By Brett Peruzzi, Contributing Writer
Marlborough – Jim D’Angelo of Marlborough started riding motorcycles when he lived in Arizona during the 1980s. Now, four decades later, the 64 year-old is still seeing the country from the seat of his Harley.
“I took a long break while raising my three children,” D’Angelo recalled. “In 2012 I began riding again. Mostly day trips within 50 miles of home, with long trips sprinkled in.”
And when he says long trips, he means it.
“Once each year I meet family and friends somewhere in the US and ride anywhere from 1,000 to 3,000 miles,” he said.
Past trips have taken him across Arizona, New Mexico, California and Nevada, as well as Washington, Oregon, Idaho, Montana, Wyoming and Colorado, and Smoky Mountains National Park in North Carolina and Tennessee.
Closer to home, his favorite place to ride is the Granite State.
“I like riding in southern New Hampshire. The roads are in great shape, and there’s lots of hills and curves to keep me challenged,” he said. “I like Route 118 between Warren and the Loon Mountain ski area, and Route 112 (the Kancamagus Highway) to Conway – there’s lots of twisting turns.”
These days, D’Angelo rides a 2016 Harley-Davidson Ultra Classic, and before that he had a 2013 Harley-Davidson Fat Boy. He started out riding a 1982 Honda Nighthawk. He professes to having no favorite.
“I like them all,” he noted.
He’s never had a desire to race or ride competitively, either.
“I like to take my time and smell the flowers,” he observed.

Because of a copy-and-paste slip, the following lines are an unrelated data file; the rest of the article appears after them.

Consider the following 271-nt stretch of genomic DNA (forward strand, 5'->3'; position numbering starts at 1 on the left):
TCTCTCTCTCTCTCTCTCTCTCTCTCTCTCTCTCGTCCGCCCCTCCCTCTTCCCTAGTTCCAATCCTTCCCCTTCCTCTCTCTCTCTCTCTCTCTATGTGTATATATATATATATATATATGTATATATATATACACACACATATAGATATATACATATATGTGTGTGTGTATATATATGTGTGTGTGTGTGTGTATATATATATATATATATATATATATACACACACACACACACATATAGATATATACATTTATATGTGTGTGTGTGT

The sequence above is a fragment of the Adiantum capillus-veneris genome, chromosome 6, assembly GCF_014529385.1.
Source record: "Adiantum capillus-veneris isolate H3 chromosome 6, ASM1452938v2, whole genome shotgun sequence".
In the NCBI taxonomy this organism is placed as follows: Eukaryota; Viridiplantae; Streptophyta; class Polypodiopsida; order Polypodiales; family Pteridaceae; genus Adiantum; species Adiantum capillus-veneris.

D’Angelo grew up in a small town in New York and has lived in Marlborough for 27 years. He spent his career in the electrical engineering and information technology fields.
“Being retired, it’s hard to find others to ride with, so I often do short trips solo. Slightly longer trips are with a couple of close friends from the neighborhood. Long distance trips,” he noted, “are with a collection of friends and family from different parts of the country.”
In addition to his travels around the United States, he’s also rode in the Alps in Germany.
He believes there are a few factors at work that keep him still riding after all these years. “I find new and interesting routes, and travel to some very beautiful places in the country.”
He also stressed that both continuing education and exercise are key.
“I take riding skills courses every couple of years to improve my abilities, and stay in the safety conversation,” he said. “And just as importantly, I keep myself physically fit to make the long rides less demanding on my body.”
There is something very calming about being on a motorcycle, said D’Angelo.
“Riding is therapeutic for me. Focus is paramount, so I’m not thinking much about life’s worries while riding; I’m focused on the road, other vehicles, and the feeling of freedom.”
He also noted the positive changes he’s seen over his decades behind the handlebars.
“There is much more emphasis on safety and awareness,” he said. “There are more training programs available, and social media provides the means to find fun routes anywhere in the country.”
D’Angelo doesn’t find a lot of downsides to his two-wheeled adventures.
“Bad weather, although not fun while in it, makes for great conversation at the end of the day. Aggressive drivers present significant risk to motorcyclists, so slowing down, yielding, staying alert and being nice goes a long way. What I dislike,” he admitted, “are long stints of stop and go traffic.”
He ticked off a list of the positive aspects of riding motorcycles without hesitation.
“I meet many interesting people. It’s fun to hear where other people are from, what they do, and sharing experiences.” Also, he remarked, “I find other riders incredibly friendly and helpful, whether it be giving directions or helping out with a mechanical problem.””
D’Angelo concluded with this advice for older motorcyclists.
“Ride with friends, find new and interesting routes, keep your skills sharp, and stay fit so you can ride well into your golden years.”